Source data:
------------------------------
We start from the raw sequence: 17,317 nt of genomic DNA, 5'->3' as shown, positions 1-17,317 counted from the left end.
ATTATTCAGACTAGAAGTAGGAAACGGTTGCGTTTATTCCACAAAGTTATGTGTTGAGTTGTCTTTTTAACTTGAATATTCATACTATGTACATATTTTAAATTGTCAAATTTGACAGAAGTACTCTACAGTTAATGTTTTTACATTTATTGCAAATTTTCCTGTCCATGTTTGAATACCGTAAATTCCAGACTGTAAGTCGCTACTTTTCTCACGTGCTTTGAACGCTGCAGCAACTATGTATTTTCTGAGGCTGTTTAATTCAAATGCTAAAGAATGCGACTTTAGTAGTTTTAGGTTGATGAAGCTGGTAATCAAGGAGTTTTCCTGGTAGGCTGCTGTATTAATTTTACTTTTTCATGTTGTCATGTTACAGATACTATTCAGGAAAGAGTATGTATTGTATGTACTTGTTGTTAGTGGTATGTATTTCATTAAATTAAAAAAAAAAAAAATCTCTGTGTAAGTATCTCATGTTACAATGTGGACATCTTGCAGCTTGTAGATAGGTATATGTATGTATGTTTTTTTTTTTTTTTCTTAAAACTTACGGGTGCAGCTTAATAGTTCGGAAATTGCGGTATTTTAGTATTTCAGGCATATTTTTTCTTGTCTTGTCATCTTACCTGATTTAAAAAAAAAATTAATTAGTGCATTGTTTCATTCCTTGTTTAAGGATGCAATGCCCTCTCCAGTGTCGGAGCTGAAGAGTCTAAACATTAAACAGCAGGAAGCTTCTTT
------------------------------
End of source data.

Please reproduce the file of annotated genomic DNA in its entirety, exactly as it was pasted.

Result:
We start from the raw sequence: 17,317 nt of genomic DNA, 5'->3' as shown, positions 1-17,317 counted from the left end.
ATTATTCAGACTAGAAGTAGGAAACGGTTGCGTTTATTCCACAAAGTTATGTGTTGAGTTGTCTTTTTAACTTGAATATTCATACTATGTACATATTTTAAATTGTCAAATTTGACAGAAGTACTCTACAGTTAATGTTTTTACATTTATTGCAAATTTTCCTGTCCATGTTTGAATACCGTAAATTCCAGACTGTAAGTCGCTACTTTTCTCACGTGCTTTGAACGCTGCAGCAACTATGTATTTTCTGAGGCTGTTTAATTCAAATGCTAAAGAATGCGACTTTAGTAGTTTTAGGTTGATGAAGCTGGTAATCAAGGAGTTTTCCTGGTAGGCTGCTGTATTAATTTTACTTTTTCATGTTGTCATGTTACAGATACTATTCAGGAAAGAGTATGTATTGTATGTACTTGTTGTTAGTGGTATGTATTTCATTAAATTAAAAAAAAAAAAAATCTCTGTGTAAGTATCTCATGTTACAATGTGGACATCTTGCAGCTTGTAGATAGGTATATGTATGTATGTTTTTTTTTTTTTTTCTTAAAACTTACGGGTGCAGCTTAATAGTTCGGAAATTGCGGTATTTTAGTATTTCAGGCATATTTTTTCTTGTCTTGTCATCTTACCTGATTTAAAAAAAAAATTAATTAGTGCATTGTTTCATTCCTTGTTTAAGGATGCAATGCCCTCTCCAGTGTCGGAGCTGAAGAGTCTAAACATTAAACAGCAGGAAGCTTCTTT